Rewind – we go back to Charles's encounter with Tibby. After leaving Ducie Street, Charles returns home, not knowing about the whole Helen-at-Howards End debacle. Mr. Wilcox is worried about Margaret, who hasn't come home (she and her sister are Howards End, despite the fact that it's forbidden).
Late that night, Charles and Mr. Wilcox have a heart-to-heart. Mr. Wilcox is worried about Margaret, and he's certain now that she's disobeyed him and gone to Howards End. He asks his son to go to the house the next morning and sort things out – basically, to kick Helen and Margaret out of Howards End. He's very clear in telling Charles not to use violence.
OK, fast forward to the present moment – Leonard is dead by Charles's hand. Charles still thinks he didn't use violence. After all, he only struck Leonard with the flat part of the sword (the "bright stick" Leonard saw descending upon him). Miss Avery and Margaret both agree that Charles didn't use the edge, and he assumes that Leonard's death was due to a heart attack – of course, Charles himself isn't at fault.
Charles stops by the police station in Hilton on his way back home and informs them that there's a dead man at Howards End. He tells them his part of the story is thanked, and goes home to tell his father.
Charles informs Henry that he found Leonard at Howards End, and Henry is horrified – Charles makes it out as though Margaret and Helen were at fault somehow. The way he tells it, Leonard was in the last stages of heart disease, and just when Charles was going to show him what for, he just up and died.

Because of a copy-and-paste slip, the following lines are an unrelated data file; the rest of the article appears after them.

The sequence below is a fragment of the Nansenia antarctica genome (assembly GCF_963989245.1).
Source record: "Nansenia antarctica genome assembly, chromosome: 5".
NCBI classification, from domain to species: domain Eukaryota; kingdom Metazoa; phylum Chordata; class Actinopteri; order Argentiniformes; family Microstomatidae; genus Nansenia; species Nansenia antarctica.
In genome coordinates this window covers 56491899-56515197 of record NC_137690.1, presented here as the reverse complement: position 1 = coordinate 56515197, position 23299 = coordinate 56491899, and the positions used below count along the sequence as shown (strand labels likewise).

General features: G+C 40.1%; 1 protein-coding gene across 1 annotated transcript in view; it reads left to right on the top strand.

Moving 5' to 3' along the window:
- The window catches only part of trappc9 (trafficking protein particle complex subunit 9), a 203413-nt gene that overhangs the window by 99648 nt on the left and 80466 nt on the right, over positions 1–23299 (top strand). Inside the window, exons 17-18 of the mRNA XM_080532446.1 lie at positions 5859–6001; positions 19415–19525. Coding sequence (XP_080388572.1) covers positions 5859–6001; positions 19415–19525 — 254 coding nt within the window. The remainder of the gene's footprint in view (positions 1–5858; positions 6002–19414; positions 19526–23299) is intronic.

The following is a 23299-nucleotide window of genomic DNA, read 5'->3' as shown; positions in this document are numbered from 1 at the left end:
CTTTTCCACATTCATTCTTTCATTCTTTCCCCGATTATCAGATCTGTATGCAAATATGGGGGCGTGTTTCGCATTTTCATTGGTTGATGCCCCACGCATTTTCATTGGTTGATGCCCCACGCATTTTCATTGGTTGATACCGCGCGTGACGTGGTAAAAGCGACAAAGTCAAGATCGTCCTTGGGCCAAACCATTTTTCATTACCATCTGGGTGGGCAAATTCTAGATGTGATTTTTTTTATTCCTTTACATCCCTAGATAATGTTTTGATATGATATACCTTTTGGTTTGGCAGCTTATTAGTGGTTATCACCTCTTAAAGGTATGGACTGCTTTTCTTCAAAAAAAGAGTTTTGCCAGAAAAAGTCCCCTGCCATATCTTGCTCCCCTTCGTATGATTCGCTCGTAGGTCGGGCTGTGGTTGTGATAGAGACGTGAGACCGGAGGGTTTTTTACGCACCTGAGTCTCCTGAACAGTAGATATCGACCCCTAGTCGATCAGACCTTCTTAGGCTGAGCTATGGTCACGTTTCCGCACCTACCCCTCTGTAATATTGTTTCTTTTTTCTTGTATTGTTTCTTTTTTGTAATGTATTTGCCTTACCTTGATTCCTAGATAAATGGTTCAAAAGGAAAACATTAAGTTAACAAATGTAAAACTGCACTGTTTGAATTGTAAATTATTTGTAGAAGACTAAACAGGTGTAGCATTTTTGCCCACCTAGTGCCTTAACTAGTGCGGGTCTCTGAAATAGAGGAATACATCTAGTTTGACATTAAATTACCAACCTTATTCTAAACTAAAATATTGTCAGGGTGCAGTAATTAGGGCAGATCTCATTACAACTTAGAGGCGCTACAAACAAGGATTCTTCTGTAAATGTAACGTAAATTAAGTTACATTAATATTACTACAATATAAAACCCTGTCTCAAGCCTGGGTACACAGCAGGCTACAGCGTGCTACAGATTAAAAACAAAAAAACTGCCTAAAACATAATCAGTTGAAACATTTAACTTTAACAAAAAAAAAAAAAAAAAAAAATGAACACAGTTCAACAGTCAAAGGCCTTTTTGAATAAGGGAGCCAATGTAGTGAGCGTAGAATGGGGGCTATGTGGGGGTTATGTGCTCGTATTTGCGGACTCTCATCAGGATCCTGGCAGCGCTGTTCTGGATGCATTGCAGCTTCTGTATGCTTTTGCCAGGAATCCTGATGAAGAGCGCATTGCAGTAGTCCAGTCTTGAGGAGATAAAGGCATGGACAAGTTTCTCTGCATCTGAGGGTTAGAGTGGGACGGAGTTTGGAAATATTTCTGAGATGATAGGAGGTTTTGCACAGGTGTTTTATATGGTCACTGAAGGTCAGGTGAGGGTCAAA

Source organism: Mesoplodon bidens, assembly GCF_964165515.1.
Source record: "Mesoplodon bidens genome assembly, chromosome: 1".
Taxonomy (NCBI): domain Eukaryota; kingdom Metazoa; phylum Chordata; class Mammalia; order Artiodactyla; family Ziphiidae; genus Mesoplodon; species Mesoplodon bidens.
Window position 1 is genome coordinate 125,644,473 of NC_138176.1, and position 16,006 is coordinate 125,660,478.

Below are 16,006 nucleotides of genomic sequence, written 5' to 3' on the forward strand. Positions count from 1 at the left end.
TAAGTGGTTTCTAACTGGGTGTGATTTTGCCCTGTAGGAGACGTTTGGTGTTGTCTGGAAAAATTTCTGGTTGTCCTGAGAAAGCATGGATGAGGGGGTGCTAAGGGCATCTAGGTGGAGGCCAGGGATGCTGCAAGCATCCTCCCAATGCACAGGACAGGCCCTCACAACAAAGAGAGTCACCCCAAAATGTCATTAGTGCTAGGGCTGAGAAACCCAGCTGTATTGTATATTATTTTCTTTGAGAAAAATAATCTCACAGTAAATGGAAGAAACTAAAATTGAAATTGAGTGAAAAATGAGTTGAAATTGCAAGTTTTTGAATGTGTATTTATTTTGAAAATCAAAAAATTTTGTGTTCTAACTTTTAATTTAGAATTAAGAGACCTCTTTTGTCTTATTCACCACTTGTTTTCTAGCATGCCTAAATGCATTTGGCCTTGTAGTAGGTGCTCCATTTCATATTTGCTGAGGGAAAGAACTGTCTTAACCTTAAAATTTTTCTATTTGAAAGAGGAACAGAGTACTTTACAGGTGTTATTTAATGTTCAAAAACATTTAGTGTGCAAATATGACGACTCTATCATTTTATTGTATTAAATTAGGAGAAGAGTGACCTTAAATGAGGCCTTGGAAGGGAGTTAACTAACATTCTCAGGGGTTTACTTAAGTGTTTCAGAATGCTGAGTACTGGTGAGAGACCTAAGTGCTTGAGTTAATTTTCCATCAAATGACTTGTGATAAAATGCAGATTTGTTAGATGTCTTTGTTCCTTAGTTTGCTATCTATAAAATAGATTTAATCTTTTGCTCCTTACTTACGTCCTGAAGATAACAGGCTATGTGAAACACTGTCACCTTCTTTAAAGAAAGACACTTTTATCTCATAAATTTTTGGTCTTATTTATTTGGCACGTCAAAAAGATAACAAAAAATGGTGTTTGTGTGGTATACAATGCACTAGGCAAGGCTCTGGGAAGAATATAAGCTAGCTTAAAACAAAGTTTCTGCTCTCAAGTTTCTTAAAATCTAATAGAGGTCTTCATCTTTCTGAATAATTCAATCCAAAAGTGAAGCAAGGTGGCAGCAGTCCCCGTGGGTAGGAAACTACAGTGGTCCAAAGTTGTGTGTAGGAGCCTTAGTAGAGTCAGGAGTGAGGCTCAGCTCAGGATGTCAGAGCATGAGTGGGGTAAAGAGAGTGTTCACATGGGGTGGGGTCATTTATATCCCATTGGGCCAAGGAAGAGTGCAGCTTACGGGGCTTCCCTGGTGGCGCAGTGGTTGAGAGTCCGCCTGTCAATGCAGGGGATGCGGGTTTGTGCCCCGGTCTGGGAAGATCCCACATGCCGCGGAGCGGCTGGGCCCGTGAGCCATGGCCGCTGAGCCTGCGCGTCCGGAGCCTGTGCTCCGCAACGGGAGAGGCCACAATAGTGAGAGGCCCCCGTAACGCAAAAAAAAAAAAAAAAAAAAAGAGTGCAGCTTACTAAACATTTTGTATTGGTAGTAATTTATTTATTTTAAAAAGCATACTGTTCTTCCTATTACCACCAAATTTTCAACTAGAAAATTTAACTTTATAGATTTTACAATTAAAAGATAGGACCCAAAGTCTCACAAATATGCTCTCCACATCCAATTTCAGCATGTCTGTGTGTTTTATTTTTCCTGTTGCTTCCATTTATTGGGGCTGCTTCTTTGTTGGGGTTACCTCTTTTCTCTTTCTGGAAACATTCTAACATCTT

Mr. Wilcox goes along with the story until Charles mentions the sword, at which point, his father freaks out. It certainly sounds suspicious… It's unclear as to what the real cause of death was.
Charles is anxious, and wonders what will happen in the aftermath of this scandal. Surely, they'll have to leave Hilton. He's just glad that, as he sees it, he's cleared the way for a breakup between Henry and Margaret.
Mr. Wilcox casually mentions that he's going to go to the police station. (Dolly, who hasn't been told anything, wonders why – and we feel bad for her, the poor little fool.) Mr. Wilcox shows an unusual tenderness towards Charles, which makes his son suspicious.
Mr. Wilcox returns, looking exhausted, and says that there'll be an inquest the next day, which Charles will have to attend. His son pompously and blindly assumes that he will naturally have to be there to act as the key witness.